Documents now available on the Rambusite show that the real reason the patent trial between Rambus and Infineon is delayed is because a fresh deposition accuses Siemens Semiconductor, which spun off Infineon as a separate unit, of deliberately and knowingly appropriating its technology.
UpdatedAs expected, AMD has used the beginning of the CeBit trade show in Germany to introduce versions of its desktop Athlon microprocessor at clock speeds of 1.3 and 1.33GHz.
HWRoundupAll the hardware sites have been waiting for AMD to press the RELEASE button on the 1.3 and 1.33GHz Afflon non disclosure agreements (NDAs). So here's a roundup of sites that have reviewed the parts.
UpdatedExpect MacOS X updates throughout the Spring and Summer, Apple CEO Steve Jobs said yesterday, as the company adds all those features user expect to get out of the box but won't.
US Dramurai Micron Technology yesterday cut is proposed spending on new chip-making equipment and facilities after revealing it had made a profit - just - for its most recently completed fiscal quarter.
HP lost little time responding to Sun's jibes after the latter launched its new Serengheti servers yesterday.
Mobile phone giants Motorola, Ericsson and Siemens have unified their efforts to turn the cellphone into a portable gaming platform. The result is a plan to define a "universal" - ie. open - mobile games platform.
The Register is backing Sir Peter Bonfield's decision to stay put amid mounting pressure for BT's CEO to resign.
Lastminute.com's high profile management stumped up some of their own cash to boost confidence in the business.
France Telecom has released its annual results, with net profits for 2000 of £2.3 billion (£2.15 a share) and a reduced operating margin of 14.4 per cent from 16.5 per cent. The profits were slightly lower than expected and saw the telecom giant's share price fall 0.34 per cent.
China is gearing up for a broadband revolution after its dominant telco signed a deal with Alcatel that will enable it to supply 130 million DSL lines.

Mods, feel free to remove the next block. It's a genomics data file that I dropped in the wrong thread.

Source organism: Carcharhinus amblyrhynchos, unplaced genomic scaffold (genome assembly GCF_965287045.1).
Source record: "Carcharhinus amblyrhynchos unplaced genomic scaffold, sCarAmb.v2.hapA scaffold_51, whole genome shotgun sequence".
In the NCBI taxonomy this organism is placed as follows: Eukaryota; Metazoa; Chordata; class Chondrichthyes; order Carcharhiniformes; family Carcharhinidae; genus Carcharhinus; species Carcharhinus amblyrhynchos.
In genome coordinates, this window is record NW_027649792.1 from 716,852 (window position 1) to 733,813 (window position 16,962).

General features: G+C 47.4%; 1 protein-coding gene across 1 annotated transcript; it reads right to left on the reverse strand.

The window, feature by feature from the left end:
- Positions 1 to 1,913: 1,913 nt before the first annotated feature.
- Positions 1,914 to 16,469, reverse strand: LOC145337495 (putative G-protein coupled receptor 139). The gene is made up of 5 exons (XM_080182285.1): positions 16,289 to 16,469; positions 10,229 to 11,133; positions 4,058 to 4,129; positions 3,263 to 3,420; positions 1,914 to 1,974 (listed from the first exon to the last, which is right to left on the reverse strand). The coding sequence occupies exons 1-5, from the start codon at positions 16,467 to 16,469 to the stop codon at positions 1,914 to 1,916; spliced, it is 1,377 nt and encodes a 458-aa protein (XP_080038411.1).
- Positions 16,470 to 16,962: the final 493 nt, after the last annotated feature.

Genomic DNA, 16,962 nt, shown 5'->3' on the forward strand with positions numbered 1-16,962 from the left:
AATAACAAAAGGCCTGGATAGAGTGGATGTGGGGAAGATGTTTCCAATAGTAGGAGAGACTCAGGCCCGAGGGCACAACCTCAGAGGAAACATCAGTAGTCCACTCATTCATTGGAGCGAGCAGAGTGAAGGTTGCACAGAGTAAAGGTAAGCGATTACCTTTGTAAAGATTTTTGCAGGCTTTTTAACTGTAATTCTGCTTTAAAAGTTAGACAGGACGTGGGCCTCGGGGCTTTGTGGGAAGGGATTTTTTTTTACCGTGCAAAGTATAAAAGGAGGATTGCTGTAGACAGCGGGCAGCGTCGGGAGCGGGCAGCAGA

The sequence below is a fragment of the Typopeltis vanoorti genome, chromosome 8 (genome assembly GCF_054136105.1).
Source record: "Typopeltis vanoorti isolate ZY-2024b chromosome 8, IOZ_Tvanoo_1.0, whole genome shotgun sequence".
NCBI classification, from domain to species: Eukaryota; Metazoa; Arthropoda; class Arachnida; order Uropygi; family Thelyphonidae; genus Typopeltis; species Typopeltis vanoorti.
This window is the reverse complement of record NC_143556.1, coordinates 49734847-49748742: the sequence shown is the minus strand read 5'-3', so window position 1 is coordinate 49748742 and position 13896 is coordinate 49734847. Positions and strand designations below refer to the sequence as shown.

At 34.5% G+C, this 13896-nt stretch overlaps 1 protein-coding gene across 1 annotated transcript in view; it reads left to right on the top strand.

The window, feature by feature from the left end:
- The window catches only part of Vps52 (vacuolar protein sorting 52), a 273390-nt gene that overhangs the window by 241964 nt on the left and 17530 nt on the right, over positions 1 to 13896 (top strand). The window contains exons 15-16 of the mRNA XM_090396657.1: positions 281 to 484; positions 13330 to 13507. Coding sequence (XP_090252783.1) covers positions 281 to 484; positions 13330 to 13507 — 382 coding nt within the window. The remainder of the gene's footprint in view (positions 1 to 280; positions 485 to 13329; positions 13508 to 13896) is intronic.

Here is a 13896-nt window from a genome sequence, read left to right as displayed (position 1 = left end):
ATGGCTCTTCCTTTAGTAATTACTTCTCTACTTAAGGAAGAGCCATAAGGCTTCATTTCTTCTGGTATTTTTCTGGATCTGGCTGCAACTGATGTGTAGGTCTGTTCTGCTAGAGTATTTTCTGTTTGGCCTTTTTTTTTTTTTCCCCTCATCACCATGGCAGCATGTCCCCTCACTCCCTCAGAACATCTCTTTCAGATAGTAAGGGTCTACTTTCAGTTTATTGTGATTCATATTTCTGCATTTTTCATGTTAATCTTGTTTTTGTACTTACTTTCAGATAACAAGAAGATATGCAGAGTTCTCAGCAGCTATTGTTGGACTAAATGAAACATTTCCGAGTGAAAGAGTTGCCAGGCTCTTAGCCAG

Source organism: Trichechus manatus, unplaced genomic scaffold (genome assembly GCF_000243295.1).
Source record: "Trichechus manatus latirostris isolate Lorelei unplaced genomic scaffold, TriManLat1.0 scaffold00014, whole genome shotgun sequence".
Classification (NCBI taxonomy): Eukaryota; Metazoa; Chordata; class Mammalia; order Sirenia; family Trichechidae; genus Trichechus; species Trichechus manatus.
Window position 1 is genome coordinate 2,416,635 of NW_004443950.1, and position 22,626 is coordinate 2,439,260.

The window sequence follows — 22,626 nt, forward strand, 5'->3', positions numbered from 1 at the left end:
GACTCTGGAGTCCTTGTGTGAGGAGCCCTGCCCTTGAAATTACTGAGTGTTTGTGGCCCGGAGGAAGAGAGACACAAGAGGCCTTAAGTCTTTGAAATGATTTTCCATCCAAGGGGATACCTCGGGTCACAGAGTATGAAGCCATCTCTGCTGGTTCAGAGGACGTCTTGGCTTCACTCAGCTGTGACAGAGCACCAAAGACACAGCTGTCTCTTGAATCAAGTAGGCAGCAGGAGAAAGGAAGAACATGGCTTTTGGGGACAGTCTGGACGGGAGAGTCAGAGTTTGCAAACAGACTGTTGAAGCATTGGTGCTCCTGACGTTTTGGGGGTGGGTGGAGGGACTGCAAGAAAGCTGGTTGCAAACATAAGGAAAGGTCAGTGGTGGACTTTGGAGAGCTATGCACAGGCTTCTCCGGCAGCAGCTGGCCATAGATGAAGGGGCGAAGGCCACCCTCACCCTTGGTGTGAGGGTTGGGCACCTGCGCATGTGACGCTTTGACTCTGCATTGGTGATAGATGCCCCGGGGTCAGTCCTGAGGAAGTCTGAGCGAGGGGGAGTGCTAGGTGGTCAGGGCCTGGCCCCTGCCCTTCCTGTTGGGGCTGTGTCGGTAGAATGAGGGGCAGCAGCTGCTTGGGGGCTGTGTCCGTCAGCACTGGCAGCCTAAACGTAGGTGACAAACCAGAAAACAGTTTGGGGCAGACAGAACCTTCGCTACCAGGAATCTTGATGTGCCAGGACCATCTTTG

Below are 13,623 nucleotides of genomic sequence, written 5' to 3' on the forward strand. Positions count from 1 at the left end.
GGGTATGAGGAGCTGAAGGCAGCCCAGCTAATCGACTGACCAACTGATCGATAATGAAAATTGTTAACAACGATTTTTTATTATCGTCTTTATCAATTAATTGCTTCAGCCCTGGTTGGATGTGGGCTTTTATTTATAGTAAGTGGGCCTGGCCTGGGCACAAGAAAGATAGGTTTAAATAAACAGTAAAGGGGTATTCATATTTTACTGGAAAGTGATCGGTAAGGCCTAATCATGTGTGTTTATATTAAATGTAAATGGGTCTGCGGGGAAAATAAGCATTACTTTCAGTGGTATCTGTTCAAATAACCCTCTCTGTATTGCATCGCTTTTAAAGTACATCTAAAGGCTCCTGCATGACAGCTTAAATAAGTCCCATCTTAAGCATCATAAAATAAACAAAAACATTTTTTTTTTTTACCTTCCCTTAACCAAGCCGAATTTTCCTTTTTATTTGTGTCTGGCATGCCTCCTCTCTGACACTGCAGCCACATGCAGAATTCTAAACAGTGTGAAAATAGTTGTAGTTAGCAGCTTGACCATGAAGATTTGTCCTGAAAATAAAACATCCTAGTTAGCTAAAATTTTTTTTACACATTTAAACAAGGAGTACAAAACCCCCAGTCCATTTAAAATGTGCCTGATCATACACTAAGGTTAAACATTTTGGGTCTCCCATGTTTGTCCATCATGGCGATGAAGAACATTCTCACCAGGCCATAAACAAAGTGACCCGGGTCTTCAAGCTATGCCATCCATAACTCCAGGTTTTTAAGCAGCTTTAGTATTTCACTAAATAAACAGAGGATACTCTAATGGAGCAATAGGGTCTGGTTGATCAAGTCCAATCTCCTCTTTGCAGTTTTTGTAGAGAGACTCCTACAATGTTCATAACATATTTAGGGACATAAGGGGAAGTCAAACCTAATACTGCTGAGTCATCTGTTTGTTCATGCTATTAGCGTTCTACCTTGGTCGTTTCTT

Telewest claims it was right to concentrate on developing services for its own network rather than entering the "uncertainty" of local loop unbundling (LLU).
Be has finally admitted that Sony has licensed its BeIA Net appliance-oriented operating system. Terms of the deal were not made public.
The European Parliament will continue its investigation into the Echelon spying system today in Brussels. A temporary committee was set up half way through last year when reports of the US, UK, Australia and New Zealand-sponsored spying system entered wide circulation.
Here's another milestone in mouse technology. Swiss manufacturer Logitech has come up with the Cordless MouseMan Optical - which promises "no ball to clean and no cables to tangle".
Citrix is to acquire back office integration outfit Sequoia Software. It's Citrix' biggest acquisition since its stock crashed a year ago, coinciding with a boardroom coup that ousted founder Ed Iacobucci. The cash deal values Sequoia Software at $184.6 million.
A company in which the Queen invested £100,000 is to drop its .com suffix due to poor sales. The value of Liz's stake in Getmapping.com - a company which sells aerial photographs of the UK - has slumped from a high of £900,000 to just £70,000 following the dotcom collapse.
The music industry's secret anti-Napster software, formally known as Internet Anti-Piracy System, less formally as Media Tracker, has been brought out of the shadows.
Oftel's been told to pull its finger out and quickly resolve the disputes currently dogging the roll-out of ADSL in Britain.
Western Digital has announced its 80GB, 7200rpm, EIDE hard drive at CeBit.
Phil Zimmermann - creator of the OpenPGP encryption software - is playing down a flaw discovered in his hugely popular program, saying that someone would still need access to your hard drive to break the code.
AnalysisChip contender AMD has issued a fresh roadmap to coincide with its introduction of its 1.3 and 1.33GHz Athlons earlier today.
The Charles Schwab Corporation is to axe up to 3,400 jobs in the US, the discount stock trader announced today.
The great WinXP Beta 2 roadshow showed clear signs of degenerating into farce today, as a build that was ever so nearly, nearly shippable as Beta 2 last night, maybe any minute now, somehow magically translated itself into Beta 2 code "ready to roll" and "on track" for shipment on, er, Friday. Bear in mind, friends, that although the date March 21st was widely understood as the ship date for Beta 2, and is widely thought to be some three weeks after the date Microsoft first thought of, it can't be late because Microsoft only ever said Q1, and we've got a whole nine more days of that.
Online gaming outfit GameLoft has decided to ditch its Internet portal.
Fujitsu Siemens Computers has used CeBIT to launch an entry-level, single processor addition to its Primepower range of Solaris and SPARC chip-based servers.
The creator of the ubiquitous secure access protocol ssh says he is considering legal action in his attempt to protect his trademark, after being rebuffed by Internet standards body the IETF.
Australia's telecoms companies have benefited from Europe's 3G lunacy and coughed up just £0.4 billion (sterling) for the next-generation mobile service.
Rambus moved from Mountain View to Los Altos recently but it seems that whatever the company does, and wherever it goes, it causes uproar and cafuffle.